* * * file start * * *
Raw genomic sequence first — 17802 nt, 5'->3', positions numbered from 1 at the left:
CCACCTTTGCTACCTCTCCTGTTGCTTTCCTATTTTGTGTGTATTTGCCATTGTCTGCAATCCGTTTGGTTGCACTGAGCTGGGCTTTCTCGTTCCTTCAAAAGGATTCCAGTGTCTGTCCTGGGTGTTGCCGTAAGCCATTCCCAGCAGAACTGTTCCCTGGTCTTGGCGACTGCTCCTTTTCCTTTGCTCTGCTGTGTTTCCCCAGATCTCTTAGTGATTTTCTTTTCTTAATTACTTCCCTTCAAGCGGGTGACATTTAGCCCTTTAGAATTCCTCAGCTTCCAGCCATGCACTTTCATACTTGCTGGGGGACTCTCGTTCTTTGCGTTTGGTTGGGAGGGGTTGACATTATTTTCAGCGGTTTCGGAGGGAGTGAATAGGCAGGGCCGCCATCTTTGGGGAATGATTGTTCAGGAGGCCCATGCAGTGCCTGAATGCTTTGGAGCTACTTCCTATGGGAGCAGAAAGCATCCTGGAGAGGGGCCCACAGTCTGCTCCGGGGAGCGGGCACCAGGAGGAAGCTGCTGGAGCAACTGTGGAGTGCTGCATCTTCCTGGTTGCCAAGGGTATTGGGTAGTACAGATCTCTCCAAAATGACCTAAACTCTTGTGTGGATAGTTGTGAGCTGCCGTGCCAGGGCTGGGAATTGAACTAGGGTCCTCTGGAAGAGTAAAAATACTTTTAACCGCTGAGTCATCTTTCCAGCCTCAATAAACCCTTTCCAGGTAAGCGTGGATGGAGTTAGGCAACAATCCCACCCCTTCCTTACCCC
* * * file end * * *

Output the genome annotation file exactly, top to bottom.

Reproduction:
Raw genomic sequence first — 17802 nt, 5'->3', positions numbered from 1 at the left:
CCACCTTTGCTACCTCTCCTGTTGCTTTCCTATTTTGTGTGTATTTGCCATTGTCTGCAATCCGTTTGGTTGCACTGAGCTGGGCTTTCTCGTTCCTTCAAAAGGATTCCAGTGTCTGTCCTGGGTGTTGCCGTAAGCCATTCCCAGCAGAACTGTTCCCTGGTCTTGGCGACTGCTCCTTTTCCTTTGCTCTGCTGTGTTTCCCCAGATCTCTTAGTGATTTTCTTTTCTTAATTACTTCCCTTCAAGCGGGTGACATTTAGCCCTTTAGAATTCCTCAGCTTCCAGCCATGCACTTTCATACTTGCTGGGGGACTCTCGTTCTTTGCGTTTGGTTGGGAGGGGTTGACATTATTTTCAGCGGTTTCGGAGGGAGTGAATAGGCAGGGCCGCCATCTTTGGGGAATGATTGTTCAGGAGGCCCATGCAGTGCCTGAATGCTTTGGAGCTACTTCCTATGGGAGCAGAAAGCATCCTGGAGAGGGGCCCACAGTCTGCTCCGGGGAGCGGGCACCAGGAGGAAGCTGCTGGAGCAACTGTGGAGTGCTGCATCTTCCTGGTTGCCAAGGGTATTGGGTAGTACAGATCTCTCCAAAATGACCTAAACTCTTGTGTGGATAGTTGTGAGCTGCCGTGCCAGGGCTGGGAATTGAACTAGGGTCCTCTGGAAGAGTAAAAATACTTTTAACCGCTGAGTCATCTTTCCAGCCTCAATAAACCCTTTCCAGGTAAGCGTGGATGGAGTTAGGCAACAATCCCACCCCTTCCTTACCCC